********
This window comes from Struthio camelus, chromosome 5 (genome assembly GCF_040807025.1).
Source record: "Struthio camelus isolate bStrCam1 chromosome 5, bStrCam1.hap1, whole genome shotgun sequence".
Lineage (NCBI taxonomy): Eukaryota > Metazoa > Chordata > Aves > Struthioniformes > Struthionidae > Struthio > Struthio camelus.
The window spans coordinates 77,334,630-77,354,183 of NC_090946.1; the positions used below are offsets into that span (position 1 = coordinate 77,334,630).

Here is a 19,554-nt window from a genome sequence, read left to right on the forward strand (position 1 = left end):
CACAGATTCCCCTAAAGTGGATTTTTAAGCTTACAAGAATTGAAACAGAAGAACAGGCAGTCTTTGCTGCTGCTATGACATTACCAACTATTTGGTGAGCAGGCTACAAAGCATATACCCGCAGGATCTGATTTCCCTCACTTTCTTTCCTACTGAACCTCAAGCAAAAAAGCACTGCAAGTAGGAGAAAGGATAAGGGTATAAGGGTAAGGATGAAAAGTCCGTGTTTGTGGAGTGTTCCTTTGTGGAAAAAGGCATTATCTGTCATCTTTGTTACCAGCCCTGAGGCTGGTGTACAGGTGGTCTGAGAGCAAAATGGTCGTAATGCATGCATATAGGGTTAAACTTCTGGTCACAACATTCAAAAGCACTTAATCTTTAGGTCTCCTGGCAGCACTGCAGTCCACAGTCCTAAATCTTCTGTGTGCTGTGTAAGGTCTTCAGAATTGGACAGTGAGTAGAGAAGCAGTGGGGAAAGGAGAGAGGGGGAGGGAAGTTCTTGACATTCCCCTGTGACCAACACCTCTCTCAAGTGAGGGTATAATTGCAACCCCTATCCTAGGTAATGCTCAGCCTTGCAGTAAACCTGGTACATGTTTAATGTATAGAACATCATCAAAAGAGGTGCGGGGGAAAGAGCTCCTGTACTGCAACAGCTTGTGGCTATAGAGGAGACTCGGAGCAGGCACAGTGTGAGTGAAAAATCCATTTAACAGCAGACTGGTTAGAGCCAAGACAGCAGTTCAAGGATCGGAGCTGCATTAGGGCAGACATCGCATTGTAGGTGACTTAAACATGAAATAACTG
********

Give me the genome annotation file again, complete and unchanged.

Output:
This window comes from Struthio camelus, chromosome 5 (genome assembly GCF_040807025.1).
Source record: "Struthio camelus isolate bStrCam1 chromosome 5, bStrCam1.hap1, whole genome shotgun sequence".
Lineage (NCBI taxonomy): Eukaryota > Metazoa > Chordata > Aves > Struthioniformes > Struthionidae > Struthio > Struthio camelus.
The window spans coordinates 77,334,630-77,354,183 of NC_090946.1; the positions used below are offsets into that span (position 1 = coordinate 77,334,630).

Here is a 19,554-nt window from a genome sequence, read left to right on the forward strand (position 1 = left end):
CACAGATTCCCCTAAAGTGGATTTTTAAGCTTACAAGAATTGAAACAGAAGAACAGGCAGTCTTTGCTGCTGCTATGACATTACCAACTATTTGGTGAGCAGGCTACAAAGCATATACCCGCAGGATCTGATTTCCCTCACTTTCTTTCCTACTGAACCTCAAGCAAAAAAGCACTGCAAGTAGGAGAAAGGATAAGGGTATAAGGGTAAGGATGAAAAGTCCGTGTTTGTGGAGTGTTCCTTTGTGGAAAAAGGCATTATCTGTCATCTTTGTTACCAGCCCTGAGGCTGGTGTACAGGTGGTCTGAGAGCAAAATGGTCGTAATGCATGCATATAGGGTTAAACTTCTGGTCACAACATTCAAAAGCACTTAATCTTTAGGTCTCCTGGCAGCACTGCAGTCCACAGTCCTAAATCTTCTGTGTGCTGTGTAAGGTCTTCAGAATTGGACAGTGAGTAGAGAAGCAGTGGGGAAAGGAGAGAGGGGGAGGGAAGTTCTTGACATTCCCCTGTGACCAACACCTCTCTCAAGTGAGGGTATAATTGCAACCCCTATCCTAGGTAATGCTCAGCCTTGCAGTAAACCTGGTACATGTTTAATGTATAGAACATCATCAAAAGAGGTGCGGGGGAAAGAGCTCCTGTACTGCAACAGCTTGTGGCTATAGAGGAGACTCGGAGCAGGCACAGTGTGAGTGAAAAATCCATTTAACAGCAGACTGGTTAGAGCCAAGACAGCAGTTCAAGGATCGGAGCTGCATTAGGGCAGACATCGCATTGTAGGTGACTTAAACATGAAATAACTG